Quote:Please, please, please... Tidal Vectors in MacENC!!!!

I realise that this may be more of a point for GPSNavX than yourself, August, but to have direction of flow and strength at a specific time would be invaluable for passage planning.

I'm waiting for this too...

with some infos like MaxSea does

http://comen.maxsea.fr/MaxSea/Products/Features/Tides+and+Currents/default.aspx

or precalculated passing route which takes into account tides and tidal streams, as shown here:

[Image: stream-example.jpg]

Manou


Interpolating currents - AugustH - 10-10-2007

NOAA explicitly warns against interpolating currents between stations:
  • Currents are spatially variable, thus predictions should NOT be extrapolated even to nearby locations. Interpolation between two nearby locations should NOT be attempted. Use of such extrapolations can be hazardous.(emphasis is theirs)[/list:u]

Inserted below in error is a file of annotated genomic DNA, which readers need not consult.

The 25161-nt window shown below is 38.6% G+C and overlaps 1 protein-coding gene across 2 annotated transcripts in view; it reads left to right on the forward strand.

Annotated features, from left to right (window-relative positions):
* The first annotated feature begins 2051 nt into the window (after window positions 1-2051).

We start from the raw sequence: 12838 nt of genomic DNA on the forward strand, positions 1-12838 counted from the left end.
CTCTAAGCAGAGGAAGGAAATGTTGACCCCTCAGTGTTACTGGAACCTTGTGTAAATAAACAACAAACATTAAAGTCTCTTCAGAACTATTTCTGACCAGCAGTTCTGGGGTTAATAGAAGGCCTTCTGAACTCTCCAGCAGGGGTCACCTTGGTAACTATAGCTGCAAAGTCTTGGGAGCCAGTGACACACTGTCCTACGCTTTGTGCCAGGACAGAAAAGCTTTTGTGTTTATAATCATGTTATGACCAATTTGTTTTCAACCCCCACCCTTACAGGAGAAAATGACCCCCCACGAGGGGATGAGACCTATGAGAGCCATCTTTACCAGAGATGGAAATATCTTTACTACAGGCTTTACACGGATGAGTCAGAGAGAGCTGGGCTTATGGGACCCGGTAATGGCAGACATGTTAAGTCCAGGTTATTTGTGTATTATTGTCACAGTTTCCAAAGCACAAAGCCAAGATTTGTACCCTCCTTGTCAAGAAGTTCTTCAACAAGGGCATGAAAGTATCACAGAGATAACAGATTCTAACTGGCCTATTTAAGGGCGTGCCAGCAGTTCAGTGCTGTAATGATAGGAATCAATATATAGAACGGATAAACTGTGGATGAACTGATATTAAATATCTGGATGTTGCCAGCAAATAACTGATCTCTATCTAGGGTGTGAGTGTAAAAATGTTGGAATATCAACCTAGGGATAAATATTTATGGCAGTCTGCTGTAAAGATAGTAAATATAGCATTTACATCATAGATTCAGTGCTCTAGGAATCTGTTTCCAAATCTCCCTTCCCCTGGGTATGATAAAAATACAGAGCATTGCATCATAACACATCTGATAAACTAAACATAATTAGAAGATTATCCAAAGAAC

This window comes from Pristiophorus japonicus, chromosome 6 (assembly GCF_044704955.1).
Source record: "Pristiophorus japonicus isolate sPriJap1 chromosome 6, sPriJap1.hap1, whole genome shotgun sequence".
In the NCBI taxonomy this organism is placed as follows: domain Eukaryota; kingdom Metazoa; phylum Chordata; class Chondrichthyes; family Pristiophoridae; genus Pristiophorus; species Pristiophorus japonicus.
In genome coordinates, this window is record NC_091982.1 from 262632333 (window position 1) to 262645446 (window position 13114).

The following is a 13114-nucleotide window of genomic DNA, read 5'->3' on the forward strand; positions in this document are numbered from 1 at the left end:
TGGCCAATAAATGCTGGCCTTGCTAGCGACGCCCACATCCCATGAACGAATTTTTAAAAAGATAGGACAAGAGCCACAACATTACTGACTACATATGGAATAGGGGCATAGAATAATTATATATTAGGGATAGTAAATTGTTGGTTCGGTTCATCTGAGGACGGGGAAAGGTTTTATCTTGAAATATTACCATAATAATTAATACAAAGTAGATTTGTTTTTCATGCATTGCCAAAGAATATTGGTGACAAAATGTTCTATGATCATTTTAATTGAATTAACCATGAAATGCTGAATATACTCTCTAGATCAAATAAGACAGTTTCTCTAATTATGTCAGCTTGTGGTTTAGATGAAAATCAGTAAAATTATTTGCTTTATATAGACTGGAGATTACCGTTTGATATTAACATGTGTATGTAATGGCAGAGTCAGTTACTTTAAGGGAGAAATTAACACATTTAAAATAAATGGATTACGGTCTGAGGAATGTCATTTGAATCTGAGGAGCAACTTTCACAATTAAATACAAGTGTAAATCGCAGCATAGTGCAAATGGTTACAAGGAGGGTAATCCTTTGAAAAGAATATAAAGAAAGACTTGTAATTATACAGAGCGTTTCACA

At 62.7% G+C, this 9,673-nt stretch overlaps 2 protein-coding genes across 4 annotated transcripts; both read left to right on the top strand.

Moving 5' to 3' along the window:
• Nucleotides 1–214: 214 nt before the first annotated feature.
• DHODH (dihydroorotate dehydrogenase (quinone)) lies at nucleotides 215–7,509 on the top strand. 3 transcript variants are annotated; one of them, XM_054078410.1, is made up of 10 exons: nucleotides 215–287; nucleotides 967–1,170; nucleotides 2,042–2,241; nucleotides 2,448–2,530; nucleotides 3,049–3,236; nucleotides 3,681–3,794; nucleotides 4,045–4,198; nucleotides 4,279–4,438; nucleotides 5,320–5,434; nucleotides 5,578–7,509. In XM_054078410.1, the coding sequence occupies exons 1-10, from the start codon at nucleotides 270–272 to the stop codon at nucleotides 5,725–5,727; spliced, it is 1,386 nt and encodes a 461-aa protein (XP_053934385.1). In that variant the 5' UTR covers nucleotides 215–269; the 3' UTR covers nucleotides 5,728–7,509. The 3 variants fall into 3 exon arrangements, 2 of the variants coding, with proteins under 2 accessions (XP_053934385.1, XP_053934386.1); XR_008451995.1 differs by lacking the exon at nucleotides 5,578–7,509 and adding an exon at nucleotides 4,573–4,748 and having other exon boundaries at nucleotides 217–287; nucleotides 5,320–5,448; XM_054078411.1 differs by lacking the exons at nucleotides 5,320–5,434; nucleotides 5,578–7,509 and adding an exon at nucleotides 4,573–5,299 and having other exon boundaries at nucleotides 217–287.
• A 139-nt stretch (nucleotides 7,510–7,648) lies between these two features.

Unless there is a flow model available that describes mathematically how the currents vary over time, it's impossible to take isolated stations and create a chart that accurately reflects the currents. The programs listed in the other posts must use very simple models, or the areas they cover are simple enough (not changing that dynamically over time) that they can form predictions based upon limited data. This is my speculation, though, as I have not looked at them.

    For example, up here in the San Juan Islands the currents are incredibly complex. The Canadian Fisheries service produced a book with about 90 separate images of what the currents do, based upon the tide height at a station and how long ago the high tide occurred. The images show currents that reverse flow in a short space, flows that spiral, and flows that change velocity dramatically over one hour. Modeling something like this requires hours of computer time, not something that we simple users can do.

    Look at this example and you can see why current vectors are something neither Richard nor I want to even get close to: